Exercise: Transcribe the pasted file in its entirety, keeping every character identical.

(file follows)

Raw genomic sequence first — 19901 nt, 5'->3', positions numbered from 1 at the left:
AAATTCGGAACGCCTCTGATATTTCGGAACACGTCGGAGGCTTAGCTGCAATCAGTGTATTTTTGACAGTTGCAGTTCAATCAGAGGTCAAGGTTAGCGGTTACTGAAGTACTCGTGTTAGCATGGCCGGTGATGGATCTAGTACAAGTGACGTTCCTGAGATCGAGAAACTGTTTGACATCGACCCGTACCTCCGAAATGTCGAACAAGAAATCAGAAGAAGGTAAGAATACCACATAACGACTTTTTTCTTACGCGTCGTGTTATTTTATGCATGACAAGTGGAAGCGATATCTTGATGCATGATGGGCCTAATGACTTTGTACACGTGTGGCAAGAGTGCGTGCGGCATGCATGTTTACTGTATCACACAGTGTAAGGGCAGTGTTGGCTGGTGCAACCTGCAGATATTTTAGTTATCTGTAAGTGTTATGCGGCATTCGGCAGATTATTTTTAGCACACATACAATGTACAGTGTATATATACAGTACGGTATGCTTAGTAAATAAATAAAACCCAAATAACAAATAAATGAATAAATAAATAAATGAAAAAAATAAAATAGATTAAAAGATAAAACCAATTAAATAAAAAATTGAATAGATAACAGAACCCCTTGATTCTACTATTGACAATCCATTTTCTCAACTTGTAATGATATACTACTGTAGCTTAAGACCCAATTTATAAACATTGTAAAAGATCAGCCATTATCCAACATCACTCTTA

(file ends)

Raw genomic sequence first — 19901 nt, 5'->3', positions numbered from 1 at the left:
AAATTCGGAACGCCTCTGATATTTCGGAACACGTCGGAGGCTTAGCTGCAATCAGTGTATTTTTGACAGTTGCAGTTCAATCAGAGGTCAAGGTTAGCGGTTACTGAAGTACTCGTGTTAGCATGGCCGGTGATGGATCTAGTACAAGTGACGTTCCTGAGATCGAGAAACTGTTTGACATCGACCCGTACCTCCGAAATGTCGAACAAGAAATCAGAAGAAGGTAAGAATACCACATAACGACTTTTTTCTTACGCGTCGTGTTATTTTATGCATGACAAGTGGAAGCGATATCTTGATGCATGATGGGCCTAATGACTTTGTACACGTGTGGCAAGAGTGCGTGCGGCATGCATGTTTACTGTATCACACAGTGTAAGGGCAGTGTTGGCTGGTGCAACCTGCAGATATTTTAGTTATCTGTAAGTGTTATGCGGCATTCGGCAGATTATTTTTAGCACACATACAATGTACAGTGTATATATACAGTACGGTATGCTTAGTAAATAAATAAAACCCAAATAACAAATAAATGAATAAATAAATAAATGAAAAAAATAAAATAGATTAAAAGATAAAACCAATTAAATAAAAAATTGAATAGATAACAGAACCCCTTGATTCTACTATTGACAATCCATTTTCTCAACTTGTAATGATATACTACTGTAGCTTAAGACCCAATTTATAAACATTGTAAAAGATCAGCCATTATCCAACATCACTCTTA